Opinion: Why Brett Kavanaugh Is More Dangerous Than Donald J Trump

The world loves a cartoon baddie, and in Donald Trump we’ve got a villain straight out of “Scooby Doo.” But in either two or six years, we will say goodbye to a man who has gifted more to political satire than George W Bush, and that will be that. But it won’t, because in Trump favorite Brett Kavanaugh, we will be burdened with a social conservative with the tools to be a key influencer in matters of the highest legal importance for the rest of his natural life.

What does this mean in reality? For women, it means a dark road to inequality. Kavanaugh dissented from the decision to uphold the requirements of the contraceptive mandate in the Affordable Care Act, while his decidedly neutral and cagey response to a question on Roe vs. Wade as “an important precedent” did little to reassure society that this devout Catholic (who claims his religion does not influence his politics) will continue to support the ruling. “The government,” explains the supreme court justice, “has permissible interests in favoring fetal life … and refraining from facilitating abortion.” And that’s not even considering his comment while a DC circuit court judge that people who “lack the mental capacity” do not have the right to make decisions on personal medical issues.

How about the health of the planet? Kavanaugh isn’t so much anti-environment, but intractably bureaucratic. In his own words, “Congressional inaction does not license [the EPA] to take matters into its own hands, even to solve a pressing policy issue such as climate change.” Namely, if the hardline, climate change denying congress continues to pooh-pooh the Paris Agreement, IPC and the countless other accords and foundations indicating the need for serious action, Kavanaugh will not stand in their way. As the old adage goes, inaction is the same as culpability, and Kavanaugh is the caricature epitome of the concept. Less “Scooby Doo” bad guy, more Goebbels poster boy.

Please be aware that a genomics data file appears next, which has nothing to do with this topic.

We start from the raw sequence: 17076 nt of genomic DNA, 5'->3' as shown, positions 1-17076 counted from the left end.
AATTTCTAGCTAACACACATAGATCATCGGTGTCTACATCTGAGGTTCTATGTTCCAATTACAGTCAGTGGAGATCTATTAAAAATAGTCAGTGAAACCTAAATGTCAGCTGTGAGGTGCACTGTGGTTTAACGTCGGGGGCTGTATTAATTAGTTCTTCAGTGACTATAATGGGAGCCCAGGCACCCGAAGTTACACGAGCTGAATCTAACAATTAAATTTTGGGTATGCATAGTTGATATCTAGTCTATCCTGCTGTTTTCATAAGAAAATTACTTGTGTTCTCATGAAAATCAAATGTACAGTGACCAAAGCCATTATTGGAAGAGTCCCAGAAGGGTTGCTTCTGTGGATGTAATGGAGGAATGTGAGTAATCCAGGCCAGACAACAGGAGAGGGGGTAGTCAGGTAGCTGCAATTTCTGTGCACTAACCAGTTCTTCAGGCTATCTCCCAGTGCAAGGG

And while we are on the theme of cartoons, when did “South Park” stop being controversial? As the first episode of Season 22 hammers home the normalization of school shootings in a fashion so blunt — even by the standards of this razor blade of social commentary — it is obvious that the once provocative and unflappable Trey Parker and Matt Stone have also conceded defeat. The cry to cancel “South Park” may be a marketing ploy – and a good one at that – but it also makes the point abundantly clear; if what was once the most contentious political satire in the country is no longer causing waves, what does that say about the numbing of society to the most destructive actions of mankind? In short, what sort of culture permits the idolization of guns to supersede the right of a child to life and education?

The very same one that teaches us that rape is not so much a trauma, but a psychological barrier to the desires of powerful men that can be overcome by force or voted away by the senate, and then normalized by the pussy-grabbing comments of leaders and those appointed to the supreme court. Which, in turn, teaches the next generation, and the six generations that follow, that boys will be boys, and their actions will never be held accountable if they become wealthy and powerful. Because Donald Trump may be an angry, delusional old goat who thinks that crass, sexual predation in words and actions are acceptable and the way things are, but his hateful words and beliefs are not long for this world. Brett Kavanaugh, however, is a 53-year-old wealthy man with the ability to buy his way through life, and if he lives for another 30 years, society will not only have three decades of Trump’s hatred to endure, but current and future victims of rape will spend their lives believing that the law is against them, and no matter how loud they try, nobody will hear them scream.